Ting Thai Caravan (Edinburgh, Scotland): Southeast Asian Street Eats

IMG_6805I’m often intensely skeptical of Thai food made in a western city with no sizable Southeast Asian population.

It’s a cuisine that’s incredibly hard to pull off well — the numerous ingredients that go into many dishes need to be present in just the right amount, or the balance and flavor are likely to get thrown off. Even in New York City, I don’t regularly seek out Thai meals because they tend to disappoint — well, unless bland and saccharine are your thing.

So when a new friend in Edinburgh suggested meeting for a Thai street food lunch, I balked. This city has surprised me though, with its Korean deliciousness and outstanding Indian. So I thought, hey, why not?

And shortly after, I found myself stepping through the glass door of Ting Thai Caravan and into an intense cloud laced with all the scents that immediately push my buttons: garlic, chili, lemongrass …

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Kampong Ah Lee (Edinburgh): A Malaysian “Village” in Scotland

photo 2 (5)Dorset Boy is a little particular about food, which I realize could be a problem.

As you may have guessed from this blog (and Tiger), I am a total food trollop. I will eat anything at least once — I constantly crave variety, the different, the new.

Potato – potahto, though. Plus, there seems to be some degree of curiosity about my food quirks. So when I learn that there is a Malaysian restaurant in Edinburgh — one that actually comes well-endorsed by the one Malaysian-Scot I’ve met in the city — he knows we have to go.

So one night, the ever-patient man allows me to drag him to Kampong Ah Lee …

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Char Siu (Roast Pork) & Broccoli Stir-Fry: Lazy Chinese

A Singaporean auntie laughed when I once mentioned my late grandmother’s “gambling rice,” a one-dish meal she concocted that was easy to make — and for busy gamblers to eat — in the little gambling den she ran.

“Gambling rice?” my auntie said. “We called it ‘landuo fan!”

Lazy rice — a name that’s stuck with me ever since.

I’ve been all about lazy food in my kitchen recently — with a book deadline looming, food has become immaterial. (During a recent month of writing at The Studios of Key West in Florida, strong Cuban coffee was my main sustenance some days.)

So recently in Brooklyn, cooking has become all about looking in the fridge and throwing dishes together. Some of these winged-it meals, however, have turned out so much tastier than expected that I’ve started recording the haphazard madness that led to their being.

One of the favorites so far? Chinese roast pork with broccoli in an easy home-made char siu gravy. It’s so easy that dinner took a little over 10 minutes to make. Want the recipe? Just click on through …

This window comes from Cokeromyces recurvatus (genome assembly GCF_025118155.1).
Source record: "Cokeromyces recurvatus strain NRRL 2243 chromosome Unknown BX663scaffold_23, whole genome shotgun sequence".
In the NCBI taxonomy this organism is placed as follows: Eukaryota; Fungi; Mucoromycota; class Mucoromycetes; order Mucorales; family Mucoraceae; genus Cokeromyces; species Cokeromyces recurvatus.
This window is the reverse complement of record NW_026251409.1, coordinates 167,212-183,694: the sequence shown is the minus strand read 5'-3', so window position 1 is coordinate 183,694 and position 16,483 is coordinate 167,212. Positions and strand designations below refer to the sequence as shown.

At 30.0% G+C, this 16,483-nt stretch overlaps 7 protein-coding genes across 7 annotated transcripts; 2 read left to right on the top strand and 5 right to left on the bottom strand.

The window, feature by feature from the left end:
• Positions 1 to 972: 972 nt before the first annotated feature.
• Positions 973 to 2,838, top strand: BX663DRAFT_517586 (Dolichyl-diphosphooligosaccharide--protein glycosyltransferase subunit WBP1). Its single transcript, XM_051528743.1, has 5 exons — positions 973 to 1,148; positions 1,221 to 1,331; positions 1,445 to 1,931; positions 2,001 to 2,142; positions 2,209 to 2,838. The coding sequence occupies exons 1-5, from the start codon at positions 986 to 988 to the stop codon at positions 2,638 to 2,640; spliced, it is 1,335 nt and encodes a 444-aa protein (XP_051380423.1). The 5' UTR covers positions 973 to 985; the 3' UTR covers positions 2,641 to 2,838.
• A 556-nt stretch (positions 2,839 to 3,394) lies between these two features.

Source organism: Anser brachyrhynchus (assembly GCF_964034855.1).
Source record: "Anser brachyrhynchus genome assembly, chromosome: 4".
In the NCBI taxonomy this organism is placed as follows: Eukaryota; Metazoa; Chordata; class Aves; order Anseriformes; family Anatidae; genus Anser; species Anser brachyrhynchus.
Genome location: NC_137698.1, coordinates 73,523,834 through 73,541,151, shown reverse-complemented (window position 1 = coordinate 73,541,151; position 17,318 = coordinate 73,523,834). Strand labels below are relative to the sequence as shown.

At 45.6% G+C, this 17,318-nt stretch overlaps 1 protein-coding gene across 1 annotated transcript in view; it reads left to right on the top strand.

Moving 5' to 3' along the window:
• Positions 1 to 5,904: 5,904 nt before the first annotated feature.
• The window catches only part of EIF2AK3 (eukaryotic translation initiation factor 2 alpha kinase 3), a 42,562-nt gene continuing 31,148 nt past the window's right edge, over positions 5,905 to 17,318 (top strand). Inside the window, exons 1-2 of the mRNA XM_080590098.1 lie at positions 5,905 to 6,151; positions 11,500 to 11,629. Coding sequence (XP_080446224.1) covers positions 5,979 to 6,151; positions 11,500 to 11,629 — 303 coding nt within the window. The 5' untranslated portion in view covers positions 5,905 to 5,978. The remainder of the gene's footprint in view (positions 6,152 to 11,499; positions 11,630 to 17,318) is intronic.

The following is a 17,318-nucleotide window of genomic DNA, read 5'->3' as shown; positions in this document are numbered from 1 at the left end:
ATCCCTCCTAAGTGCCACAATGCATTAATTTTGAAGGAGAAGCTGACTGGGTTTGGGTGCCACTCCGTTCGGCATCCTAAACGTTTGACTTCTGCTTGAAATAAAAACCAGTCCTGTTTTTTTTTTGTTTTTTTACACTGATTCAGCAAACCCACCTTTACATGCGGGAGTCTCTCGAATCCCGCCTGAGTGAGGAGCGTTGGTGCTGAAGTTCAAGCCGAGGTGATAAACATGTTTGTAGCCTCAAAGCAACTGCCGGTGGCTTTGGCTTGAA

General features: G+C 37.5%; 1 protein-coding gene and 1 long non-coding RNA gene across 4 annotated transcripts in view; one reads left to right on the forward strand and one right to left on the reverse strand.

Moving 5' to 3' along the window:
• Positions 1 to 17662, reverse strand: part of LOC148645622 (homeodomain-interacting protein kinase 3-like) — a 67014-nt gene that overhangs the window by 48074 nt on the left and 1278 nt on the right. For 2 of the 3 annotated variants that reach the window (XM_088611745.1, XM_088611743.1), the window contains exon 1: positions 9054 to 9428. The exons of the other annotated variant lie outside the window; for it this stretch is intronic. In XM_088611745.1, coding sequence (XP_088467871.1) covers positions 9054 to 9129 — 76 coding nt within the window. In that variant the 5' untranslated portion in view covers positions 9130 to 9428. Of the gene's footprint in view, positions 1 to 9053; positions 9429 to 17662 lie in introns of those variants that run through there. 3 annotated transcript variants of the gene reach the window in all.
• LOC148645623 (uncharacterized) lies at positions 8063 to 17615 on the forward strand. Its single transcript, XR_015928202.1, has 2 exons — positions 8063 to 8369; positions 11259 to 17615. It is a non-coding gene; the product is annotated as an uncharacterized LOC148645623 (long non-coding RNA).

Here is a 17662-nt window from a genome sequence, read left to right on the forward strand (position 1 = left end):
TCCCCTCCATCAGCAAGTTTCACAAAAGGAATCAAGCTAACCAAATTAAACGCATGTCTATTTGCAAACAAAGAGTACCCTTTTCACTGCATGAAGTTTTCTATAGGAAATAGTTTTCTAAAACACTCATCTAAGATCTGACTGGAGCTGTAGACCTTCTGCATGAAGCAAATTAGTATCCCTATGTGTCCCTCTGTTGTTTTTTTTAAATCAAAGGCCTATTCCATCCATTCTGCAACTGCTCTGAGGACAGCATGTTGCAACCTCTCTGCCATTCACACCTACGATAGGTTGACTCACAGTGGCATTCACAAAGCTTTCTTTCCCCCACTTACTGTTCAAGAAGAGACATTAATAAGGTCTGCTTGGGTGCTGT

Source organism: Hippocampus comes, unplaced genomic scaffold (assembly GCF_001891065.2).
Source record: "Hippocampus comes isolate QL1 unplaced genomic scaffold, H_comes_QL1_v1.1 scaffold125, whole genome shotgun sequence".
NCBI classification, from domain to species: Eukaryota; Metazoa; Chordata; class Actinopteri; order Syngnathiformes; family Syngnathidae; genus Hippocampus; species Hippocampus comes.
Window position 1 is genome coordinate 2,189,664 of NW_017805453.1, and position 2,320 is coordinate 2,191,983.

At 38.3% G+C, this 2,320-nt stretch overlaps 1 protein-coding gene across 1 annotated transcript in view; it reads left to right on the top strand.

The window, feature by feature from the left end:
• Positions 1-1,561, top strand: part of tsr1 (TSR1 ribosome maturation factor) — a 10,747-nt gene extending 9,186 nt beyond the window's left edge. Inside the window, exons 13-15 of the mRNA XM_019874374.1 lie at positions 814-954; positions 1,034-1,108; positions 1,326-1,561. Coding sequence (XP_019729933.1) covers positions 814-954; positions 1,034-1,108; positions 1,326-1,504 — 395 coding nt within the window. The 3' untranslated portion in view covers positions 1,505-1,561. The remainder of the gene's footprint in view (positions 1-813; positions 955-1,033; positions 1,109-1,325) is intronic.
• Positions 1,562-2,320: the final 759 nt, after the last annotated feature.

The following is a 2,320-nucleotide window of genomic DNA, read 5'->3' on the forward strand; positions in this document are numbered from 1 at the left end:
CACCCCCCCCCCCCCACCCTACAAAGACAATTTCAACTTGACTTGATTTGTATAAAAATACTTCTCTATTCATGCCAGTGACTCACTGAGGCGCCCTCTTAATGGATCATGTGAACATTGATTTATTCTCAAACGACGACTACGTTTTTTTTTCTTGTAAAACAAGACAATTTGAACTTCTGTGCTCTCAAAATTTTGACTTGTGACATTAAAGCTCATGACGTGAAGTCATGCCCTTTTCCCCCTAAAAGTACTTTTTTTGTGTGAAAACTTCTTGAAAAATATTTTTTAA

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Barley Water: Daffodils, Spring & An Ode to Mary

Cancer has been on my mind a fair bit recently — not too many mornings ago, I awoke to the worst news. A dear friend and longtime mentor had passed away. Another victim of breast cancer.

The world knows Mary Corey as many things — the first female editor of the Baltimore Sun, an elegant writer and intrepid reporter who covered breaking national news and fashion’s frothy runway shows with equal aplomb, a graceful leader of a major regional newsroom at a time of great tumult in journalism.

But I simply know Mary as just about the best boss anyone could have asked for — and an intensely big-hearted friend.

Mary was my editor in my years as a young features reporter — she pushed me to think big and nudged the (then) very-reluctant me into covering fashion, sparking a career path that I’m on to this day. It would be an understatement to say that I would not be the writer I am today without Mary.

By all accounts, even as cancer overtook her life, Mary remained as sunny as ever, still thinking of others above herself. That was just the way she was — big sister to everyone, no matter the circumstance.

So when my Let’s Lunch international lunch club — inspired by cancer survivor Karen at GeoFooding — decided to post a dish today inspired by spring, life and daffodils to promote cancer awareness, I jumped right in.

Mary, this one’s for you …

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L'Amant: A French-Colonial Homage

The perfect boîte can be an elusive thing.

For me, it has to have several components — a seductive yet comfortable setting, cocktails that are as delicious as they are inventive, and a menu that goes far beyond basic nuts and cheeses, filled instead with snacky dishes that actually excite.

Recently, I found a new little place in New York‘s West Village that checks all those boxes: L’Amant, a FrenchVietnamese bistro that opened early September …

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